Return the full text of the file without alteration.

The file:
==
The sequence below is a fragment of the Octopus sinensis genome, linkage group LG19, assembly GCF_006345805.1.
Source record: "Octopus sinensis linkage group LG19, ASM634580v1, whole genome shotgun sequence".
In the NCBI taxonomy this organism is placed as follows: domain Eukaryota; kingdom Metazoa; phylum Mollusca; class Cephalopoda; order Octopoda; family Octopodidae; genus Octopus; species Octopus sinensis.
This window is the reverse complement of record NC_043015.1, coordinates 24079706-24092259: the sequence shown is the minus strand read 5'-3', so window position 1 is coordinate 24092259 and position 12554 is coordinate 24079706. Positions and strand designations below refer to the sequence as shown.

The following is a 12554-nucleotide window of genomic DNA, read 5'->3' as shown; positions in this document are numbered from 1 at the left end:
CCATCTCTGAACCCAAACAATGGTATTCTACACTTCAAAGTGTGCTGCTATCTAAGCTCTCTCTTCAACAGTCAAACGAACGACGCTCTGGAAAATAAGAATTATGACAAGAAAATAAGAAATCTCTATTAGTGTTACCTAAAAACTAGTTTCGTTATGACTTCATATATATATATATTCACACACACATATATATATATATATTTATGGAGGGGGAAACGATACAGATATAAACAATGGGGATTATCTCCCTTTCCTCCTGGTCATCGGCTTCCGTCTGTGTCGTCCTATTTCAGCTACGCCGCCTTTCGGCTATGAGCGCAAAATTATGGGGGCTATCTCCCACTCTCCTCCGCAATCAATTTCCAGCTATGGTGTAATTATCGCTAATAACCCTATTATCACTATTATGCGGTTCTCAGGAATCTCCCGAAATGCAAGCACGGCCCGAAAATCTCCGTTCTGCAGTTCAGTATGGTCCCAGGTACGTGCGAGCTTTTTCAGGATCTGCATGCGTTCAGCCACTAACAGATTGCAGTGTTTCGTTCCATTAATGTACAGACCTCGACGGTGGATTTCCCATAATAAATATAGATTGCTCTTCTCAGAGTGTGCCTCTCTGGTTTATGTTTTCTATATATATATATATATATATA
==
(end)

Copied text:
The sequence below is a fragment of the Octopus sinensis genome, linkage group LG19, assembly GCF_006345805.1.
Source record: "Octopus sinensis linkage group LG19, ASM634580v1, whole genome shotgun sequence".
In the NCBI taxonomy this organism is placed as follows: domain Eukaryota; kingdom Metazoa; phylum Mollusca; class Cephalopoda; order Octopoda; family Octopodidae; genus Octopus; species Octopus sinensis.
This window is the reverse complement of record NC_043015.1, coordinates 24079706-24092259: the sequence shown is the minus strand read 5'-3', so window position 1 is coordinate 24092259 and position 12554 is coordinate 24079706. Positions and strand designations below refer to the sequence as shown.

The following is a 12554-nucleotide window of genomic DNA, read 5'->3' as shown; positions in this document are numbered from 1 at the left end:
CCATCTCTGAACCCAAACAATGGTATTCTACACTTCAAAGTGTGCTGCTATCTAAGCTCTCTCTTCAACAGTCAAACGAACGACGCTCTGGAAAATAAGAATTATGACAAGAAAATAAGAAATCTCTATTAGTGTTACCTAAAAACTAGTTTCGTTATGACTTCATATATATATATATTCACACACACATATATATATATATATTTATGGAGGGGGAAACGATACAGATATAAACAATGGGGATTATCTCCCTTTCCTCCTGGTCATCGGCTTCCGTCTGTGTCGTCCTATTTCAGCTACGCCGCCTTTCGGCTATGAGCGCAAAATTATGGGGGCTATCTCCCACTCTCCTCCGCAATCAATTTCCAGCTATGGTGTAATTATCGCTAATAACCCTATTATCACTATTATGCGGTTCTCAGGAATCTCCCGAAATGCAAGCACGGCCCGAAAATCTCCGTTCTGCAGTTCAGTATGGTCCCAGGTACGTGCGAGCTTTTTCAGGATCTGCATGCGTTCAGCCACTAACAGATTGCAGTGTTTCGTTCCATTAATGTACAGACCTCGACGGTGGATTTCCCATAATAAATATAGATTGCTCTTCTCAGAGTGTGCCTCTCTGGTTTATGTTTTCTATATATATATATATATATATA